The final day of Sock Summit has concluded, I am now in the very slow packing phase, and have absorbed so much and met so many new people and touched so much yarn and have so many new things I want to knit on, that I have entirely reached saturation. I am not sure I am capable of coherent conversational ability let alone blogging, but heck, I’m going to try.
Last night at the Ravelry party (all kinds of fun), I was talking to WonderMike (formerly of Y-Knit podcast awesomeness) about how we were all just continuing to use the same vocabulary to describe this week/end. He was going with “amazing” over and over again and I had started really favouring “ridiculous” – ridiculous numbers of people, ridiculous amounts of knowledge, ridiculous quantities of yarn, ridiculous levels of sock-knitting enthusiasm. We vowed to start trying to use other words, but even still it would mean basically the same things, like “awesome” or “fascinating” or “marvelous.”
I am sure that many of us are pondering how to re-enter both our knitting and non-knitting lives, now that we’ve had this super-saturated event filled with knowledge and interaction. (Sleep and a stiff drink are still high on my list, personally, but as for a Step 2…) On the one hand, it will be great to be in our own beds again and settle a bit, but on the other, home has the disadvantage of not being filled with my 1600+ closest knitting friends. I would find it hard to believe it, though, if an event of this sort of magnitude wouldn’t have some kind of gradual ripple effect. All of us are going home with our heads full, and we’re going to have to spill that out when we meet knitters at home. I mean, dudes, I learned a gusset stitch pickup thing from Meg Swansen that is so much better than the crud I’ve been doing, and if I even get to pass that on to a few more knitters it’ll be just one example of the millions of big or tiny ways the Sock Summit has enriched the knitting community.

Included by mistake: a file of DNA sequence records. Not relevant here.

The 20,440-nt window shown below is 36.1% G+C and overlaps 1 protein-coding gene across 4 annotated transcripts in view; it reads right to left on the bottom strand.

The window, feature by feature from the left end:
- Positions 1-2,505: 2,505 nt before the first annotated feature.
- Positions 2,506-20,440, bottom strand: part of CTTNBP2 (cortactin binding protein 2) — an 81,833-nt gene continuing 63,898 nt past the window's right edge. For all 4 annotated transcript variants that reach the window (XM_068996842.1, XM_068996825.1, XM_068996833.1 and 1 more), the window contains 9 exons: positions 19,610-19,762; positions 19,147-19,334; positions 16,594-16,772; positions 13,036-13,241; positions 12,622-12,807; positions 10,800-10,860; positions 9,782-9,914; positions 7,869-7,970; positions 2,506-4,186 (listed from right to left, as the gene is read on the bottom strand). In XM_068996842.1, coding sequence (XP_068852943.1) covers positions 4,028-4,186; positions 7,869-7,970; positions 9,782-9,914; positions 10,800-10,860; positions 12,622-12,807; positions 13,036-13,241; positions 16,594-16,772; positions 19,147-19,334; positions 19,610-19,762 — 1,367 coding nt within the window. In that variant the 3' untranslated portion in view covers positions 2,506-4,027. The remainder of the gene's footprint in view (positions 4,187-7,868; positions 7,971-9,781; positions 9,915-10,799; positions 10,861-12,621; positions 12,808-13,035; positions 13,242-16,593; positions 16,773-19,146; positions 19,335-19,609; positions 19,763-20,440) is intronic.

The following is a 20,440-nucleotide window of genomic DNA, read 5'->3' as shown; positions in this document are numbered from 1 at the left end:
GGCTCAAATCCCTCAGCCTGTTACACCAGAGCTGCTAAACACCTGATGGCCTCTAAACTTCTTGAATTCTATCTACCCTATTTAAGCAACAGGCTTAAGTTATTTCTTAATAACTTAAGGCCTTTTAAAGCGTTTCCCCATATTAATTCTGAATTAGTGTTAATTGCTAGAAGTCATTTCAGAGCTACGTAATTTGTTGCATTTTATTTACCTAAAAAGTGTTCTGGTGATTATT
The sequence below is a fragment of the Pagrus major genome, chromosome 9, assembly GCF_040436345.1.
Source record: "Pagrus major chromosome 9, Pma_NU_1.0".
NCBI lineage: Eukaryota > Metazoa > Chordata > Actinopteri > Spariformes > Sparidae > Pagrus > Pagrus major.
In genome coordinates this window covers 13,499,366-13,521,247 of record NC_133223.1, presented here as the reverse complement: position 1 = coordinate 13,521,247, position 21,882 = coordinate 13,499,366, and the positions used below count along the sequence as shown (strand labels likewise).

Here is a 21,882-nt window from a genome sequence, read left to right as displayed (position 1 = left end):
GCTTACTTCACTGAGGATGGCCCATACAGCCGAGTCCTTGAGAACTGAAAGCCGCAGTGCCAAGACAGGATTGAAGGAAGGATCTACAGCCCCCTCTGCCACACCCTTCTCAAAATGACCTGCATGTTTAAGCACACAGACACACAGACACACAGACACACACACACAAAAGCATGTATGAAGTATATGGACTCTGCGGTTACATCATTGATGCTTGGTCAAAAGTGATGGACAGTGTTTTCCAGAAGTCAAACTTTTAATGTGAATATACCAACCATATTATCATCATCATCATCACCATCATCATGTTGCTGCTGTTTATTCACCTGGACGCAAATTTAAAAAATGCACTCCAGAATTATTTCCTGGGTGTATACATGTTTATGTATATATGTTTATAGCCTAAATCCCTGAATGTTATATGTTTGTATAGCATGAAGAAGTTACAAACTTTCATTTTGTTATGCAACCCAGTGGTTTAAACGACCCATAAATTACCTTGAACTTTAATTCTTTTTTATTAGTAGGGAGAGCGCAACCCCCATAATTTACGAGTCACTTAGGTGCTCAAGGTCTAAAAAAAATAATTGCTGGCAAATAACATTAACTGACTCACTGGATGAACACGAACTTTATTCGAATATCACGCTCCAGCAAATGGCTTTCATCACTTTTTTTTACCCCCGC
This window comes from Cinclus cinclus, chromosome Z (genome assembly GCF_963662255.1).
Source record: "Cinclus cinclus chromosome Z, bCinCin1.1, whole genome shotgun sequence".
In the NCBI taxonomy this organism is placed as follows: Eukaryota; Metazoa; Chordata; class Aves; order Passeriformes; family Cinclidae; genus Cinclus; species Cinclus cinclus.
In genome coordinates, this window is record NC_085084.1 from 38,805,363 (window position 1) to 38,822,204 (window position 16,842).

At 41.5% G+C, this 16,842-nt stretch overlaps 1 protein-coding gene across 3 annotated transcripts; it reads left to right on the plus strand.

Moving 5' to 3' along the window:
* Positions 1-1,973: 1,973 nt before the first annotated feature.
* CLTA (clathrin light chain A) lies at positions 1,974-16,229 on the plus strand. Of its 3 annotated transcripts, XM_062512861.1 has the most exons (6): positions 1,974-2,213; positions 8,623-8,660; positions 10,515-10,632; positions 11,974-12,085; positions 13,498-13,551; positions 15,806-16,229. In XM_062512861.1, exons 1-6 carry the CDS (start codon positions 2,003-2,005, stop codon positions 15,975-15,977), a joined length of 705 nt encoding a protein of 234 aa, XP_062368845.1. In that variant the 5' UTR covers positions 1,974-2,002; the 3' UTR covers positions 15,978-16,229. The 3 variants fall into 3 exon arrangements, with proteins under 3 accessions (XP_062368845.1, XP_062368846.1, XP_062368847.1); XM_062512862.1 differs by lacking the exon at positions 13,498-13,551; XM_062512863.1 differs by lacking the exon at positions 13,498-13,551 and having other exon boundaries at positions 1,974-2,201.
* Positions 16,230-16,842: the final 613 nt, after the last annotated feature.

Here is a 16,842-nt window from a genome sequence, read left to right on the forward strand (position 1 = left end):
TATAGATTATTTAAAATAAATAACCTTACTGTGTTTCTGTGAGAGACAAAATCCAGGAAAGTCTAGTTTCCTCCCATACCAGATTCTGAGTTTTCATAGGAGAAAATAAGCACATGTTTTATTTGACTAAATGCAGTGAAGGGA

At the Luminary Panel this afternoon, Tina and Stephanie hosted a panel of some of the most experienced and knowledgeable knitters in the industry today, which just happened to coincide with Elizabeth Zimmerman’s (99th) birthday. The amount of wisdom and curiosity in their collective heads is pretty staggering, and yet also very approachable because I think their questions resonate with a lot of the questions ‘regular’ knitters also have on a regular basis. It is hard to sum up everything that was said in that panel, but I rather like the way Lucy Neatby said at one point quite simply, that “knitting satisfies many needs and we are lucky to have it.”
Sock Summit 2009 was truly a unique event and I am lucky to have been able to be a part of it. I’ve met a lot of new people (and uh, new yarns) that I hadn’t met before, at least in person, and it was a great boost. It has expanded my brain and I hope the good that has come from Sock Summit will be passed on throughout knitting world, and that anything less than good will be managed and made constructive. Nothing has been said for sure about if/when/where another Sock Summit will happen (though I doubt very much that the organizers would make this an annual event, as I can only imagine the recovery time required after such an undertaking…), but even if this is the only one that ever exists, it is already an event of which stories will be told for quite a while.
And now, I have some packing to do. If it’s all right with you, I’m just going to let the remaining photos from the last couple of days speak for themselves. Long trip ahead tomorrow and I’ll be sure to catch up again from the other side. I hope you’re enjoying your knitting corner of the world, wherever you are. If you’ve been at Sock Summit and have other blog posts/photo posts to report from it, please leave a link in the comments, it would be lovely to have more stories to read!
Thank you, Stephanie and Tina and all the Sock Summit teams. You did good.